What s good about Artemio Cruz It s got some rip roaring action, some serious drama, mainly in the flashbacks to the Revolution, which take up at least half of the narrative The words seem to fly off Fuentes s pen it moves fast And by the end you re left with an elemental, hard boiled, cartoon like tapestry of revolutionary Mexico that is not dissimilar to a Sergio Leone film, though lacking the soundtrack and the humour, and given an extra heft by its aura of historical accuracy and, yes, passion It s deeply felt, but as if felt by some autistic given to only one strain of feeling some bitter sensualist fixated on thwarted love and evil Which is fine of course we need those books too But it s limited That said, there s some epic sequences here the battle in the ravine and Cruz s subsequent escape into the mine and duel with the rival Colonel springs to mind as the best of them Still, to this reviewer it all seems kind of pat The death bed reflections of a corrupt magnate Yeah, well there d better be a twist in there And maybe that s what Fuentes had in mind with the to me, arbitrary, elementary, mechanical supposedly experimental structure, an unvarying repeated A B C in which A is a third person flashback focussed on Cruz, never omniscient , B is a first person view of the hospital room, and C is some second person inner monologue which seemed like sheer show business to me, unnecessary for anything but establishing Fuentes s avant garde credentials, and dated into the bargain Is it only me who associates the late 60s early 70s with freeform poetic stream of consciousness Doris Lessing s Briefing for a Decent into Hell, another hospital death bed interspersed by flashbacks story, springs to mind Tellingly, the third person occupies by far the most space here, and I for one gritted my teeth through the other sections for the sake of a return to this main body of the story A sample but I look at my fingernails when I reach out to touch my frozen feet which I no longer feel, I look at my brand new blue, blackish fingernails that I ve put on especially to die, ahhh it won t go away, I don t want that blue skin, that skin painted over with lifeless blood, no, no, I don t want it, blue is for other things, blue for the sky, blue for memories, blue for horses that ford rivers, blue for shiny horses and green for the sea, blue for flowers, but not blue for me, no, no, no, ahhh ahhh and I have to lie back because I don t know where to go, how to move, I don t know where to put my arms and the legs I don t feel, I don t know where to look, I don t want to get up any And so on Now, far be it from me to demand that every sentence in a book be beautiful Pedro Paramo, for example, has many sentences that, taken alone, don t make much of an impression at all But they re to the point That above passage, and pages and pages like it, I d just as soon Fuentes had thrown in the trash But you start cutting a big jangled mess like this and you just might find all you have left is a kind of James M Cain wartime potboiler, and I dare say that s not what Fuentes was going for Might have made a better read than this, though Spare me the trimmings.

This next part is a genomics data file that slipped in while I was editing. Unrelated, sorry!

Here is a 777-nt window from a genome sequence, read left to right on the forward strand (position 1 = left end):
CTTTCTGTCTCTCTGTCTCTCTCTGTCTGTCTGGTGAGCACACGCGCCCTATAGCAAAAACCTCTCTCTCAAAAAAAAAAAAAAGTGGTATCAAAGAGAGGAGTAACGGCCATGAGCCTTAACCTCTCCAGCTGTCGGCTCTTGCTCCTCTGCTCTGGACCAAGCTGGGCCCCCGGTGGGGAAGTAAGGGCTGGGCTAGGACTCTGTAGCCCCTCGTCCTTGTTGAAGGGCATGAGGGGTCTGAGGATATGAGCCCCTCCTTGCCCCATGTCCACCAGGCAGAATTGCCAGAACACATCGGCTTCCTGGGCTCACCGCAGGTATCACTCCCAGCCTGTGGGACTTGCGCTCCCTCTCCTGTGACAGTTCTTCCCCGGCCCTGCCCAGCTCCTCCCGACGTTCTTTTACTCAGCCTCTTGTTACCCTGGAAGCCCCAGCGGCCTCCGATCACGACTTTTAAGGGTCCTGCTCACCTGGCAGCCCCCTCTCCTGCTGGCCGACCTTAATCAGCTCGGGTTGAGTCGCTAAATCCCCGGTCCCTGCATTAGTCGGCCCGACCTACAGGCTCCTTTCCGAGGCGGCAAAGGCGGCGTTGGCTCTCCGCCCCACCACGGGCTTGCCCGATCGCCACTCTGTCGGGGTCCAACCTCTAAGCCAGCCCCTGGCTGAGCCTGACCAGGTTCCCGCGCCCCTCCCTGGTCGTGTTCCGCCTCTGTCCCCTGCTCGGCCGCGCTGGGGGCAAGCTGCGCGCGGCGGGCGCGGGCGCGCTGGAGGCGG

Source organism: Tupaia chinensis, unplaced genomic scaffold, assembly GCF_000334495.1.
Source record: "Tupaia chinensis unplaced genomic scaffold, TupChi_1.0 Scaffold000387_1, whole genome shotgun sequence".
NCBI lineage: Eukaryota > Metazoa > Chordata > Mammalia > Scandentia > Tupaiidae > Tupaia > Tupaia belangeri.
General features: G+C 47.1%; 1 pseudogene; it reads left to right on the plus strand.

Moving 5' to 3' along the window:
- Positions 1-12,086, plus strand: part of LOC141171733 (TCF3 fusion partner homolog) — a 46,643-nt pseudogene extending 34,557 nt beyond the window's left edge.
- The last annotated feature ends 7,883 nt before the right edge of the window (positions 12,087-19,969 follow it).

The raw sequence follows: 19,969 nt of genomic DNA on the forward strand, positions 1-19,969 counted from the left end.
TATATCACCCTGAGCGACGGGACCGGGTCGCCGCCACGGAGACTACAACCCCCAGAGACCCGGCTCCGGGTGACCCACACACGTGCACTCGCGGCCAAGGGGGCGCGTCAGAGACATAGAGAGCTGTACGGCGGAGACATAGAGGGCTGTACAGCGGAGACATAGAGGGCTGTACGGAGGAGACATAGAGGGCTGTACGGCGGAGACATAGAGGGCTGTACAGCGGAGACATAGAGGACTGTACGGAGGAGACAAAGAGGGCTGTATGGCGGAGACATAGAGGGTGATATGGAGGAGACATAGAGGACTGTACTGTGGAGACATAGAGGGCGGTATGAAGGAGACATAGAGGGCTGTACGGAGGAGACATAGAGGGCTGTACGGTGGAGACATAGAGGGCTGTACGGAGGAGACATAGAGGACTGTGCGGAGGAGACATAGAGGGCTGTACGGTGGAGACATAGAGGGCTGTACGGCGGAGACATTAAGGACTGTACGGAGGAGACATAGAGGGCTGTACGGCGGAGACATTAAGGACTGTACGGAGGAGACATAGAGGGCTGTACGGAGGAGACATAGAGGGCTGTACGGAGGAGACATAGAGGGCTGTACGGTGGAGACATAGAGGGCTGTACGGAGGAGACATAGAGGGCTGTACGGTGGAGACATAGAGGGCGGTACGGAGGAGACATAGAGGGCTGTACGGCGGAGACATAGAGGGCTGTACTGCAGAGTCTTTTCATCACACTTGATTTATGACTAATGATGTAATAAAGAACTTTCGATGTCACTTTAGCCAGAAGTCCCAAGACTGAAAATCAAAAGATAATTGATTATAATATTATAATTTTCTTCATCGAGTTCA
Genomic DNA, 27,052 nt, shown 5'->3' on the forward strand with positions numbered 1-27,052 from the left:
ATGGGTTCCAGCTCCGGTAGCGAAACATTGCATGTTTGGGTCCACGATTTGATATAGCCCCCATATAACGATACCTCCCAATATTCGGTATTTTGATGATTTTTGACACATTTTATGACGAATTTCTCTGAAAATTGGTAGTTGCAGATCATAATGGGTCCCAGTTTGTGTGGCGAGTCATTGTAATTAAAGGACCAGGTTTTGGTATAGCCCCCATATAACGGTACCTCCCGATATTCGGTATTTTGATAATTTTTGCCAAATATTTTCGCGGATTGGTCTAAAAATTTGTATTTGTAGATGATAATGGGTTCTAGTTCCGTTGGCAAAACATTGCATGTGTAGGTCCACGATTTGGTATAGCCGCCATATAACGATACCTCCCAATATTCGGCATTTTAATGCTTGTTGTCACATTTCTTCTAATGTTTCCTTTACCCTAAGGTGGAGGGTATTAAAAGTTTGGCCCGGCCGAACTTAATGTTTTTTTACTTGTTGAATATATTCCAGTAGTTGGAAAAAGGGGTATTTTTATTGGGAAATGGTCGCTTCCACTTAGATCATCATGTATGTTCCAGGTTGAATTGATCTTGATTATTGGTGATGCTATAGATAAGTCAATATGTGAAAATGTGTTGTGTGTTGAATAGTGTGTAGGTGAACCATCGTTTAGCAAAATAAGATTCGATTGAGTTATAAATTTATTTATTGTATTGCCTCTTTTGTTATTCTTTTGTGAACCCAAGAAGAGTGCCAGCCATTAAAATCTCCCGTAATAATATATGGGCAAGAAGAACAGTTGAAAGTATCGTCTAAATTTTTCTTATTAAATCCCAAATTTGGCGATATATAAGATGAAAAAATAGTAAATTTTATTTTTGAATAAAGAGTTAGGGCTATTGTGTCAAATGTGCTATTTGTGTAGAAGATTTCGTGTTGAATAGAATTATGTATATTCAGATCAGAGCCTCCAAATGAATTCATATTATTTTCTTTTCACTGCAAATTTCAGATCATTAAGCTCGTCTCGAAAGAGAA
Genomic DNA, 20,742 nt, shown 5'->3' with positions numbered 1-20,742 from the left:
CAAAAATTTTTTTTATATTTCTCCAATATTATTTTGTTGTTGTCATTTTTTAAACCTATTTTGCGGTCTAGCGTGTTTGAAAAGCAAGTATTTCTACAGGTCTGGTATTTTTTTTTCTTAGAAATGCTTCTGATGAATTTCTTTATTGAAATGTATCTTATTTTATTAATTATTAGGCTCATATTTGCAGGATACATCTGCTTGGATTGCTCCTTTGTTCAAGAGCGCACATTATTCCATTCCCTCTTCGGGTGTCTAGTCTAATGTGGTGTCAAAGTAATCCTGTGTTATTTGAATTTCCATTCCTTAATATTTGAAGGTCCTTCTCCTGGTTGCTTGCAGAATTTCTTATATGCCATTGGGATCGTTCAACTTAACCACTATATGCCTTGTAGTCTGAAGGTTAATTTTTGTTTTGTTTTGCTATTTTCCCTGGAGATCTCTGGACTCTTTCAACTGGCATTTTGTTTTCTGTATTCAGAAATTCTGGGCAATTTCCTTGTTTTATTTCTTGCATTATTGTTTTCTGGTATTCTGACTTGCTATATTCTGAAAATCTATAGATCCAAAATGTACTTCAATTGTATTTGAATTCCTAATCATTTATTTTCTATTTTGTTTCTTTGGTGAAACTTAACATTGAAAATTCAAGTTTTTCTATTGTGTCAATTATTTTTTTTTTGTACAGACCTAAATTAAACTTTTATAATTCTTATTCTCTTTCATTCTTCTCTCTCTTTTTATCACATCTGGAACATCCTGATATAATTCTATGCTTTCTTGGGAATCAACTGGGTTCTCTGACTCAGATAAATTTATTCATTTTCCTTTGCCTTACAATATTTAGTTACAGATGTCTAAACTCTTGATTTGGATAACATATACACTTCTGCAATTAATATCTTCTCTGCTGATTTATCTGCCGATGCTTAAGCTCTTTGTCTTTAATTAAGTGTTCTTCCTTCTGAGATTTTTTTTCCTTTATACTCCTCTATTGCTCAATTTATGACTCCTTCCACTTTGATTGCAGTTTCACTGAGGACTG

La muerte de Artemio Cruz The Death of Artemio Cruz, Carlos Fuentes The Death of Artemio Cruz is a novel written in 1962, by Mexican writer Carlos Fuentes It is considered to be a milestone in the Latin American Boom Artemio Cruz, a corrupt soldier, politician, journalist, tycoon, and lover, lies on his deathbed, recalling the shaping events of his life, from the Mexican Revolution through the development of the Institutional Revolutionary Party His family crowds around, pressing him to reveal the location of his will a priest provides extreme unction, angling for a deathbed confession and reconciliation with the Church while Artemio indulges in obscene thoughts about the birth of Jesus his private secretary has come with audiotapes of various corrupt dealings, many with gringo diplomats and speculators Punctuating the sordid record of betrayal is Cruz s awareness of his failing body and his keen attachment to sensual life Finally his thoughts decay into a drawn out death 1986 1364 287 20 1364 373 The book s title is truth in advertising We are at the deathbed of a man 71 years old He reminisces about his life and in the process gives us a mini history of modern Mexico He also tells us in overly medical detail about his pains and symptoms His wife, daughter and son in law are usually by his bedside and he despises all of them.